This article is for embedded software developers with good knowledge of C or C++, but struggle with large and complex projects.
If you learn developing embedded code, e.g. using the Arduino IDE, you find plenty of small example programs. It is helpful for a quick start, but as soon your project grows, help about software design is rare.
In contrast, if you learn software development for desktop applications, project structures and software design is an integral part of the learning process.
With this short article, I will give you a simple guideline, how you can build a modular structure for your firmware, which will keep your code clean and maintainable for large and complex projects.
Refactor your Code
If you start a new project, you can already prepare the structures as described. I assume in this article you already have a working firmware but need to improve the code quality.
Improving the code in an iterative process is called refactoring. Testing is an integral part of this process. After each small change, you test if the software is still working as expected.
In desktop application development, there are unit tests to ensure the integrity of smaller modules. I found it difficult to apply unit tests to embedded code, if not for small independent functions or modules. Therefore you have to use a simple run-time test of your software, to make sure it is still working as expected.
Refactoring only changes the code, but not the functionality. Even if you change names, move code around and change implementations, the function of your code stays exactly the same. It is important you either change or extend functionality or do refactoring, but never do both at the same time (or in the same commit).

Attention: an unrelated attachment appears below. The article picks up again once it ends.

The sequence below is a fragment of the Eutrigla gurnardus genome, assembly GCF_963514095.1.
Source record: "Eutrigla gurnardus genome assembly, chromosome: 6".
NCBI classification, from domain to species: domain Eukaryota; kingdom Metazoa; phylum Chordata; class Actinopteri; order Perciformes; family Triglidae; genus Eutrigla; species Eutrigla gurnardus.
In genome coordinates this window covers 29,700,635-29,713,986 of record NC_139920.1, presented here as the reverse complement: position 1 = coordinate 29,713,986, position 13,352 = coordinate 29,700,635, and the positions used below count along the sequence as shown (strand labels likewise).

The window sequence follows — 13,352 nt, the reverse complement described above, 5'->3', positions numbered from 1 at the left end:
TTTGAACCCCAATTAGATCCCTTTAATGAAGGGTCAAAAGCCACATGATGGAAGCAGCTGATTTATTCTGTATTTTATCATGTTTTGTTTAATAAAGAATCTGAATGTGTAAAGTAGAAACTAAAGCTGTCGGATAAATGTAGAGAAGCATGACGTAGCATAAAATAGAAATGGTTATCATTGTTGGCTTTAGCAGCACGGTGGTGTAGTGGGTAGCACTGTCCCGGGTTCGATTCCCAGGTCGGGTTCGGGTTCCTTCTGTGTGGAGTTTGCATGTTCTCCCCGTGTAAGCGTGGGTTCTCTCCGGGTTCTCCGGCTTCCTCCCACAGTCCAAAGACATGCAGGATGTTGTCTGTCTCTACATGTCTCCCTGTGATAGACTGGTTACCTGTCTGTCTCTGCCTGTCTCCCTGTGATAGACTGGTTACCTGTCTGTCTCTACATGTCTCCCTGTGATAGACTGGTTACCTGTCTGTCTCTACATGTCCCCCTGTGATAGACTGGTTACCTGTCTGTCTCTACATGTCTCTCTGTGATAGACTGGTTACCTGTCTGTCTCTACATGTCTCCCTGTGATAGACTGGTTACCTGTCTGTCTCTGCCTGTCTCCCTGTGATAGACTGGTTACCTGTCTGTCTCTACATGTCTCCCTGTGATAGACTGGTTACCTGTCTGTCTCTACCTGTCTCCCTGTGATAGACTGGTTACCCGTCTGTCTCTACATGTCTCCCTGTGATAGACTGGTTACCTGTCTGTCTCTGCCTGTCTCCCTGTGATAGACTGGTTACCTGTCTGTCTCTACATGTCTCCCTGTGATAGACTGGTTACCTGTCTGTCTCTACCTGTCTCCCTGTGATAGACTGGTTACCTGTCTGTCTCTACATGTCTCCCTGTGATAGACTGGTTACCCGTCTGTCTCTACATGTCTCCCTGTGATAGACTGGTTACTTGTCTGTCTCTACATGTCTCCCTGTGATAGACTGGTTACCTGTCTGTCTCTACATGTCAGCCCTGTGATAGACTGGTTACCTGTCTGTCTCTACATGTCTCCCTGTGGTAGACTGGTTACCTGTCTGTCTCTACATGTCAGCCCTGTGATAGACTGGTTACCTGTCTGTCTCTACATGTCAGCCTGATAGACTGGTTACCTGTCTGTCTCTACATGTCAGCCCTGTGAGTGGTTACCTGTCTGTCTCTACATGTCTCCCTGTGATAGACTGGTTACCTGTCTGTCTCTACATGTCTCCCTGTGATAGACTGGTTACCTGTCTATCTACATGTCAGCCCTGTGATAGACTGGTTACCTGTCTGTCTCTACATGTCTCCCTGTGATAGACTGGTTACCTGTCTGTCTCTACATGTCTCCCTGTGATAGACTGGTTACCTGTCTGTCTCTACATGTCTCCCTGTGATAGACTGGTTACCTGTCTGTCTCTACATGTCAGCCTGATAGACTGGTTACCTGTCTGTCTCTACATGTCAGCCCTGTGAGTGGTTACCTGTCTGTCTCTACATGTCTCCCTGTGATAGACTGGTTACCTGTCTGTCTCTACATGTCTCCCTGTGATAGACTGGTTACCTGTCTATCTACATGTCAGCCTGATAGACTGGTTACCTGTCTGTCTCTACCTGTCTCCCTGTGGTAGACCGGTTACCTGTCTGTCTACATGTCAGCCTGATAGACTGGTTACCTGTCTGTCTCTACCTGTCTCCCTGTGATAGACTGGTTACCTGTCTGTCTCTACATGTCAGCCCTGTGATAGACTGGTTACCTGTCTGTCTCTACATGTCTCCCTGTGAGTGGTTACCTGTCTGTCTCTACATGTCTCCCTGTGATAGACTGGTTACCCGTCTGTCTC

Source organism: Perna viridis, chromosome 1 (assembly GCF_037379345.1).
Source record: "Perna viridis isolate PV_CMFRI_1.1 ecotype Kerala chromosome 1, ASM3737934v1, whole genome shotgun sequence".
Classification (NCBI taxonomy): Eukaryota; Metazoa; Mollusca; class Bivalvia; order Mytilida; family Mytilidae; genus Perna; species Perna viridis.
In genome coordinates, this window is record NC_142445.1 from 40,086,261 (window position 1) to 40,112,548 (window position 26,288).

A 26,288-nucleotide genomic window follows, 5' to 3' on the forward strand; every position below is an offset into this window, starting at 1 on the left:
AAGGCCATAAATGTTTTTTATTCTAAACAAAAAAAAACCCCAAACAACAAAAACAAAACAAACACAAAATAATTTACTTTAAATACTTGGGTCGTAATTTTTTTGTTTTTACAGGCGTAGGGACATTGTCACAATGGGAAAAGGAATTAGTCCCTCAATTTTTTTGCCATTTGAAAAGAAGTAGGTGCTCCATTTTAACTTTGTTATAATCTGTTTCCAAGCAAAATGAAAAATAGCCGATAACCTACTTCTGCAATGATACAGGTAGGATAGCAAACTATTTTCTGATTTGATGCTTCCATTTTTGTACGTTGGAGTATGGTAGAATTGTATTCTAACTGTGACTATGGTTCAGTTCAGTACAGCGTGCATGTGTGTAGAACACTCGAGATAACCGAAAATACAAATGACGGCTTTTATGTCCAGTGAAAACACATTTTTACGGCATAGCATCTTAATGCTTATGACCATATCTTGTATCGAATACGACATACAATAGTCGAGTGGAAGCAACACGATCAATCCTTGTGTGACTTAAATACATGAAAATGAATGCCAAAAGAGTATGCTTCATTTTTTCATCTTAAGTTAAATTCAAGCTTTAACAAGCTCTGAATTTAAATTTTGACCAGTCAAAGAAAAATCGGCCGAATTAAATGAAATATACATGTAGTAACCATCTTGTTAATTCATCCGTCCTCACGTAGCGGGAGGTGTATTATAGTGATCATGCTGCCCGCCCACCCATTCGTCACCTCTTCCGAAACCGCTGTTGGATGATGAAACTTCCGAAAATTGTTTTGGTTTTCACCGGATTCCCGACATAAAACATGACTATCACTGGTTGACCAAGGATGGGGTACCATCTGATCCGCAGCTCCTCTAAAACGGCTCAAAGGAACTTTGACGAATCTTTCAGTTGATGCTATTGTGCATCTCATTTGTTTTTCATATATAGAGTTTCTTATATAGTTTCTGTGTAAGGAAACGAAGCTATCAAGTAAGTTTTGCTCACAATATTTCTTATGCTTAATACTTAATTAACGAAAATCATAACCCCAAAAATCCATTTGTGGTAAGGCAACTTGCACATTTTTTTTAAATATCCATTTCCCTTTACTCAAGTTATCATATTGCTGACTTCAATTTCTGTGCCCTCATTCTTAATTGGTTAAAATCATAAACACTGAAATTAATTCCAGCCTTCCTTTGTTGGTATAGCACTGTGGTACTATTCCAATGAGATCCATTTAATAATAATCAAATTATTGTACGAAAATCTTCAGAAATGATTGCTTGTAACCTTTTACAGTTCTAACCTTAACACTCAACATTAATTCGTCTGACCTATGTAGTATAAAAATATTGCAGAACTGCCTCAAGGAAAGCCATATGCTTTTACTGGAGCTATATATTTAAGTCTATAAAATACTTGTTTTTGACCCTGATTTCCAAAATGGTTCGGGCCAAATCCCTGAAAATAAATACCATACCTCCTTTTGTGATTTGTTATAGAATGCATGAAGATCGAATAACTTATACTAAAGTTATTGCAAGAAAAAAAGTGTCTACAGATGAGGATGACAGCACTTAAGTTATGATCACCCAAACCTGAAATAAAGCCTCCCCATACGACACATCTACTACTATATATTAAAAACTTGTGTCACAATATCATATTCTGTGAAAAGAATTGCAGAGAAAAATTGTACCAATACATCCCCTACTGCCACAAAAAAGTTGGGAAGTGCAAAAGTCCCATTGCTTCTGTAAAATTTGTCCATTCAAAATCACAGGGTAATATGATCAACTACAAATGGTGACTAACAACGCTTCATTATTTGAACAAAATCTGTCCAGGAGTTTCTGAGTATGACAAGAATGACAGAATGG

Use a Version Control System
Changing your code without version history is a bad idea. If you do not already manage your code in a version control system, now it is the time to start using one.
If you never used a version control system before, use GIT and read one of the many tutorials on how to use it. There are graphical user interfaces for any operating system, so you do not have to work on the console. It does not matter how you manage your code – it is important that you use a version control system.
After each small successful change, you should commit a new version. If you run into troubles at a later stage, you can easily analyse every change you did on the code and go back to the last working version.
The Demo Setup
If you like to follow along using the real demo setup, you will need an Arduino Uno, three LEDs with matching resistors and two pushbuttons. The example code expects a circuit shown in the next illustration.
A Shockingly Bad Example to Start With
The example code to start with is something I sadly see often. Please open a second browser window with the code at the following URL:
I can not use a really complex firmware for this article, and your source code may be in a different state. Nevertheless, this example code contains most of the elements I like to discuss.
Because of the length of the code, I will just link to the full examples. The code snippets in the article should have the correct line numbers, so you can easily find the locations.Continue reading Guide to Modular Firmware